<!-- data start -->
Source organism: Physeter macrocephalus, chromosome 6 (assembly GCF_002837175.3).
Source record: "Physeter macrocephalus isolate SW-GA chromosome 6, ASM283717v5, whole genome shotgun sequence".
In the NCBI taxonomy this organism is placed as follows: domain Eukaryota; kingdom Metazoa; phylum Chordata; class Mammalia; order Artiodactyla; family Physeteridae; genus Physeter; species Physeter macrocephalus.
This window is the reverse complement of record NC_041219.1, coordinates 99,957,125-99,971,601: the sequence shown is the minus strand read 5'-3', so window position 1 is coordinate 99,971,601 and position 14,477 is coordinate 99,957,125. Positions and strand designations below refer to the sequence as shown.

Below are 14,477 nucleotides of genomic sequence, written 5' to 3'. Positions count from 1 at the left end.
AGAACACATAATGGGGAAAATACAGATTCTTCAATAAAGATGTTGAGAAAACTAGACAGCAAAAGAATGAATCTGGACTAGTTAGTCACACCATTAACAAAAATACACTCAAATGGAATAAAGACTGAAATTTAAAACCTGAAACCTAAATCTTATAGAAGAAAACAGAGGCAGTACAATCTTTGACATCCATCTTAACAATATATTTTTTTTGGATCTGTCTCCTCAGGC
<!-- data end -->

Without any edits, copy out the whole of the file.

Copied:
Source organism: Physeter macrocephalus, chromosome 6 (assembly GCF_002837175.3).
Source record: "Physeter macrocephalus isolate SW-GA chromosome 6, ASM283717v5, whole genome shotgun sequence".
In the NCBI taxonomy this organism is placed as follows: domain Eukaryota; kingdom Metazoa; phylum Chordata; class Mammalia; order Artiodactyla; family Physeteridae; genus Physeter; species Physeter macrocephalus.
This window is the reverse complement of record NC_041219.1, coordinates 99,957,125-99,971,601: the sequence shown is the minus strand read 5'-3', so window position 1 is coordinate 99,971,601 and position 14,477 is coordinate 99,957,125. Positions and strand designations below refer to the sequence as shown.

Below are 14,477 nucleotides of genomic sequence, written 5' to 3'. Positions count from 1 at the left end.
AGAACACATAATGGGGAAAATACAGATTCTTCAATAAAGATGTTGAGAAAACTAGACAGCAAAAGAATGAATCTGGACTAGTTAGTCACACCATTAACAAAAATACACTCAAATGGAATAAAGACTGAAATTTAAAACCTGAAACCTAAATCTTATAGAAGAAAACAGAGGCAGTACAATCTTTGACATCCATCTTAACAATATATTTTTTTTGGATCTGTCTCCTCAGGC